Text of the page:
The Legend of St Valentine

my-valentine-card

Inspiration: http://www.history.com/topics/valentines-day

Valentine’s day, we all know that February has been celebrated as the romance month, and exchanging cards and presents to our love ones but do we all know where it was originated. Unless you’re a quizzer or a historian I reckon hardly anyone knows where it is originated. I always believe it came from ancient Rome or the Greeks history that young women put their names in a separate pots and were drawn out, (this is probably where drawn out of the hat may come from) by men.

After reading the topic I discovered I was partly right. But there were other stories.

The Catholic Church stories.

The Catholic Church has three different saints with the same name Valentine or Valentinus, all were martyred.

One story says a priest in the third century served the Roman Empire named valentine. The Emperor Claudius II decides young single men made better soldiers than those with families. So he outlaws marriage for young men. Valentine defied Claudius and continued his marriage performs for young lovers in secret. Claudius discovered Valentine’s action and ordered his death.

Another story suggested that Valentine may be been killed for aiding Christians to escape harsh Roman prisons, where they have been beaten and tortured.

One legend said that an imprison Valentine actually sent the first message to a young girl after he fell in love. Before his death he meant to wrote her a letter signed “from your Valentine,” an expression that was used today.

The truth behind the Valentine stories remained murky however it did appeal Valentine was a heroic romantic figure. By the middle ages and its reputation, it became the most popular saints in both England and France.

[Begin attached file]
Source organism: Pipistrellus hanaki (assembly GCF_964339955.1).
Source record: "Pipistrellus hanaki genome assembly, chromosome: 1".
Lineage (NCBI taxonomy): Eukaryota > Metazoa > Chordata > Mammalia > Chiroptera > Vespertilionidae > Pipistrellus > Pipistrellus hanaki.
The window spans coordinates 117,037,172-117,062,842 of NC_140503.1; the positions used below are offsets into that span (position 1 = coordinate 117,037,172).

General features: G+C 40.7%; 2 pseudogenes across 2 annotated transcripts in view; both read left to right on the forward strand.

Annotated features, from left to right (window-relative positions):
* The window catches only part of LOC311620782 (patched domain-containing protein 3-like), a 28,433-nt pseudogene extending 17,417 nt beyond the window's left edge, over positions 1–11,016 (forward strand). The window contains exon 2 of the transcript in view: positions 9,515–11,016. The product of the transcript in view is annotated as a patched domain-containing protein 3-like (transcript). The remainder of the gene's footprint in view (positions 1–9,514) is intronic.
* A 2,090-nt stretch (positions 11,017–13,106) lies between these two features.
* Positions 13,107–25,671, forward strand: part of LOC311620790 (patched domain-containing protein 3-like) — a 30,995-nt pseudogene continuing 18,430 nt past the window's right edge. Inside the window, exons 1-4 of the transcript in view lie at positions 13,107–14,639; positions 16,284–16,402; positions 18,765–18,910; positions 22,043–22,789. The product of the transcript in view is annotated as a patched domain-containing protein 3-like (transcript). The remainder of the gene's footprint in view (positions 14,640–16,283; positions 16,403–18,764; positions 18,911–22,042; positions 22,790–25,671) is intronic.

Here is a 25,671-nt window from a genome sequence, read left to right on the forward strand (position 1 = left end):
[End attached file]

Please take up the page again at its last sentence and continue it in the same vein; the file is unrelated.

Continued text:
A Pagan Festival story

The pagan festival called Lupercalia celebrated on the 15th of February. It was a fertility festival dedicated to the roman god of agriculture Faunus, as well as to Romulus and Remus the founders of Roman.

The festival began with the roman priests of the order Luperci, gathered in a scared cave where Romulus and Remus infants were cared by Lupa. They sacrifice a goat for fertility and a dog for purification. They stripped the goats hide, cut it into strips, dipped them in the sacrificial blood and taken them to the streets. They gently slap the women and the crop fields with the hide. The women welcomed it as they believed to make more fertile for the coming year. During the day all young women in the city place their names in a big urn. The bachelors choose a name and become a pair for the year with the chosen woman. These matches often ended in marriage.

Lupercalia was outlawed by pope Gelasius and declared 14th of February St Valentine’s day.

Did you know?

Valentine’s Day is the second largest card sending day of the year.

Women purchase approximate 85 percent of all valentines.

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